When it comes to risk stratification — the process of identifying the right level of care and services required by a distinct group of patients — medical group practices need an effective model to get the most out of value-based reimbursement. A one-size-fits-all approach, according to Jeanette Ball, BSN RN, PCMH CCE, client solution executive, CTG, may not meet the needs of higher-risk patients, including those with chronic conditions such as diabetes, hypertension or kidney disease.
“Make sure that you have broken this stratification down into groups that help you make sense of the whole by looking at the smaller pieces,” explains Ball regarding segmenting patients into distinct groups of similar complexity and care needs. “And then design interventions to improve those outcomes.”
The EHR’s importance in building a risk model
To determine risk stratification and develop an effective risk model, it’s imperative to assess large amounts of data through your EHR. Claims data and data from risk-bearing organizations such as accountable care organizations (ACOs) can also be used, though that data isn’t as valuable as EHR data. According to Alan Mitchell, executive director, HealthEfficient, “Your EHR contains the most comprehensive, timely and accurate data for your patients,” while data from other sources can be used to fill in gaps. By using all relevant data, practices can improve clinical outcomes and close care gaps, especially for high-risk patients.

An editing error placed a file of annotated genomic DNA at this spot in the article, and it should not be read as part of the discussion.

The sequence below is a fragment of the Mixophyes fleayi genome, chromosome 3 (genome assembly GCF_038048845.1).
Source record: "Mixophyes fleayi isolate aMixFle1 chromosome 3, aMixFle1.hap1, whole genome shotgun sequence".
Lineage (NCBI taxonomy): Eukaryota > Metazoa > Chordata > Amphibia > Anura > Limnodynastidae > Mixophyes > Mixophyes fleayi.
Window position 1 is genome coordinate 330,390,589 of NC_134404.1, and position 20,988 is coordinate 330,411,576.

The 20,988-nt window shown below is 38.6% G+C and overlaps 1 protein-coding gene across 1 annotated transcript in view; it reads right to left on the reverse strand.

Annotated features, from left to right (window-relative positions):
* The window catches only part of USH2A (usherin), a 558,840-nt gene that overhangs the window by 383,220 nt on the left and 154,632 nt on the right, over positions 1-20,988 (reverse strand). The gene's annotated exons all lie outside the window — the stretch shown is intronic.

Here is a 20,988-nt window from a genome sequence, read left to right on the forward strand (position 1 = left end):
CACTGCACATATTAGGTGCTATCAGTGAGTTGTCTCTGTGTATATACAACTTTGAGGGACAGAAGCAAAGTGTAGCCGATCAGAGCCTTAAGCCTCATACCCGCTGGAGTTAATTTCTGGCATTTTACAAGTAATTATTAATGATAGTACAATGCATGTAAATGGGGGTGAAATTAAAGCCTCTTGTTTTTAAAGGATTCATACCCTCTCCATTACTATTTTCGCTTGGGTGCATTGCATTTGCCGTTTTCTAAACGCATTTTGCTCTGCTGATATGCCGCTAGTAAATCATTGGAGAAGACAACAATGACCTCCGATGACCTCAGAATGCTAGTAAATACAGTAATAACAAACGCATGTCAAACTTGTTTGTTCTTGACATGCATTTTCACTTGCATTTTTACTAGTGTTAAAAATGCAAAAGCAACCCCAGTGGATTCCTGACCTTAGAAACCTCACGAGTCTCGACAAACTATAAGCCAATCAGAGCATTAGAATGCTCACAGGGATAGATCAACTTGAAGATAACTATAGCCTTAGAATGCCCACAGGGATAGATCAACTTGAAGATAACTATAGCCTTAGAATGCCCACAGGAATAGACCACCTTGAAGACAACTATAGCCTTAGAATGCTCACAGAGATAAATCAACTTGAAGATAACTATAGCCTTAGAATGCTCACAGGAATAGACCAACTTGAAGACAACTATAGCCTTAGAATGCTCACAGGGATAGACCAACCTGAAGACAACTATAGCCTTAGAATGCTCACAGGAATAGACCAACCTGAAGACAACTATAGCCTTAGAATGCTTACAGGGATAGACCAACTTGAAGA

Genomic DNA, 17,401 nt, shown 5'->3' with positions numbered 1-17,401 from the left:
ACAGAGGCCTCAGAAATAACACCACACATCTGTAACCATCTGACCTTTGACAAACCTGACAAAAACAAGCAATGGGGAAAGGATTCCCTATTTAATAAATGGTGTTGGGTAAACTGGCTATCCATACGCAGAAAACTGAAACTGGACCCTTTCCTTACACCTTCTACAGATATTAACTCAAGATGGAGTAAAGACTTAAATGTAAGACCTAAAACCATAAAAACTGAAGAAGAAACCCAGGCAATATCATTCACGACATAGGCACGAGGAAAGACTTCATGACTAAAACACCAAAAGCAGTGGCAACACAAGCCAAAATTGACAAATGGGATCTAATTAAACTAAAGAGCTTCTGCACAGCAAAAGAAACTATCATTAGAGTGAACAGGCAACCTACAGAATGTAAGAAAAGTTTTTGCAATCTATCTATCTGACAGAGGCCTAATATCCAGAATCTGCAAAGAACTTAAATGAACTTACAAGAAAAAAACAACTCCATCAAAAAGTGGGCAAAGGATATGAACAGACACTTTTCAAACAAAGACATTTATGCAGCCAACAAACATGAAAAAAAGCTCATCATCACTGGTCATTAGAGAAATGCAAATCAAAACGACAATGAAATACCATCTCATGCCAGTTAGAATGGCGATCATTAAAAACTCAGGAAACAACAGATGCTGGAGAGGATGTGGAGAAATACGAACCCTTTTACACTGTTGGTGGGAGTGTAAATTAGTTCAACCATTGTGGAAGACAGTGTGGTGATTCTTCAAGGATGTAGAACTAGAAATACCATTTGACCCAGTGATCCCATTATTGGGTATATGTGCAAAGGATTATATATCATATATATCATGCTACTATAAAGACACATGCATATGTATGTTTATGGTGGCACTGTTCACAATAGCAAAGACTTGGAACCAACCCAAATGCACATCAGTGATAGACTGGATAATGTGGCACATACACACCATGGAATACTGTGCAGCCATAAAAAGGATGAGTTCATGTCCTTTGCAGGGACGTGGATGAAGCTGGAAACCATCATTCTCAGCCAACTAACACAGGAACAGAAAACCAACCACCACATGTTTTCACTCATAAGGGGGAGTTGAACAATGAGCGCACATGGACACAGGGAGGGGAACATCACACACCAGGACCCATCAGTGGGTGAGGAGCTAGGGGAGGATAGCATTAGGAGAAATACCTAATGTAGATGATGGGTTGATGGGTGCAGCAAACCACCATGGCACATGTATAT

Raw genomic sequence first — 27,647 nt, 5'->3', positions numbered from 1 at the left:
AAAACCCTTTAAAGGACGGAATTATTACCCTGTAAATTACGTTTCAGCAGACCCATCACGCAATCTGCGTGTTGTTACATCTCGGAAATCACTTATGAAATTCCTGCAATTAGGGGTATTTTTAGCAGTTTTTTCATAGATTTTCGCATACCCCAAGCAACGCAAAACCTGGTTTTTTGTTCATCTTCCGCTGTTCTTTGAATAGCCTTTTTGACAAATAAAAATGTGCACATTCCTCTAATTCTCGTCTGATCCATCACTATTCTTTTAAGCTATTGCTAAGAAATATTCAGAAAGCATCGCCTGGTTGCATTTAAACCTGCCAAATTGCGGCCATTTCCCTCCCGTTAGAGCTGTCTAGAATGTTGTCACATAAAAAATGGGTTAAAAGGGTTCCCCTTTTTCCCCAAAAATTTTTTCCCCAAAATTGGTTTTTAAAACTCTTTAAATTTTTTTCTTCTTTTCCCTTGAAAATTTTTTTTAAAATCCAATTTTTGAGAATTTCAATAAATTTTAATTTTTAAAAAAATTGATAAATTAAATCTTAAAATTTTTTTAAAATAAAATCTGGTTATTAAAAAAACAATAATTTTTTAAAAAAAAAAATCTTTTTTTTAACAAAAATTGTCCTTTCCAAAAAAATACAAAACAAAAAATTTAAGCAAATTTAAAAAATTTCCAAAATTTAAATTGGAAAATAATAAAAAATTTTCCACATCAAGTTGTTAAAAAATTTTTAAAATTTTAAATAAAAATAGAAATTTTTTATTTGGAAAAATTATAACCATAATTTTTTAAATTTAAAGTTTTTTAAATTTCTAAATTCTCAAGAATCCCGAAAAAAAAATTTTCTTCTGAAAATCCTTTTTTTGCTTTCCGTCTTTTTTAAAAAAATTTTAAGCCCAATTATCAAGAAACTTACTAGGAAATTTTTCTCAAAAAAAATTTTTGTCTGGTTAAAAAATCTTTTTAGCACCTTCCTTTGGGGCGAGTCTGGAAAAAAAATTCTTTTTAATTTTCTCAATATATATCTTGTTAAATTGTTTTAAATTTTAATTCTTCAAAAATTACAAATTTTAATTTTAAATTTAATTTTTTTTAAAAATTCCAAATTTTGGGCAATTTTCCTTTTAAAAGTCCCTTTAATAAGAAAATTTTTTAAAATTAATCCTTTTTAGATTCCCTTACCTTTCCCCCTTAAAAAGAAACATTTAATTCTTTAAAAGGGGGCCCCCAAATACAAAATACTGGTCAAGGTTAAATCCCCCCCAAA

When reviewing EHR data, there’s much to consider including lab data, data from encounters, data from other healthcare providers and perhaps most important, data tied to social determinants of health (SDoH), which encompasses socioeconomic factors, physical environment, health behaviors and healthcare, for example. “This data is critical to understanding the total risk to your patients,” asserts Mitchell about the importance of pinpointing sources of data that can help practices succeed in a value-based arrangement.
Risk stratification tools
When considering risk stratification tools, Mitchell says practices need to assess their needs regarding commercially available software versus customized tools, depending on how the practice plans to generate risk scoring. “It’s possible you have risk scoring built into your [EHR] already,” notes Mitchell, adding that “an advantage of this is that if you’re comfortable with the risk stratification algorithm in your EHR, you will have much of what you need in a single platform.”
That said, Mitchell warns that practices should only attempt to build their own solution if there are significant gaps in what products already supply. He adds that in-house or contracted developers are necessary to design and maintain a customized solution. There are pros and cons to each, including those in Table 1.
Commercial risk stratification models
As noted by Mitchell, there are many evidence-based and well-established commercial risk stratification models available to practices. Mitchell says that practices should first review each of the leading models and “truly understand them, how they apply to your patient population, and whether they are feasible for your practice.” Although most population health analytics software packages typically integrate one or more of the models for an additional fee, the usability may make it worthwhile for practices. Some of the more prominent models are described in Table 2.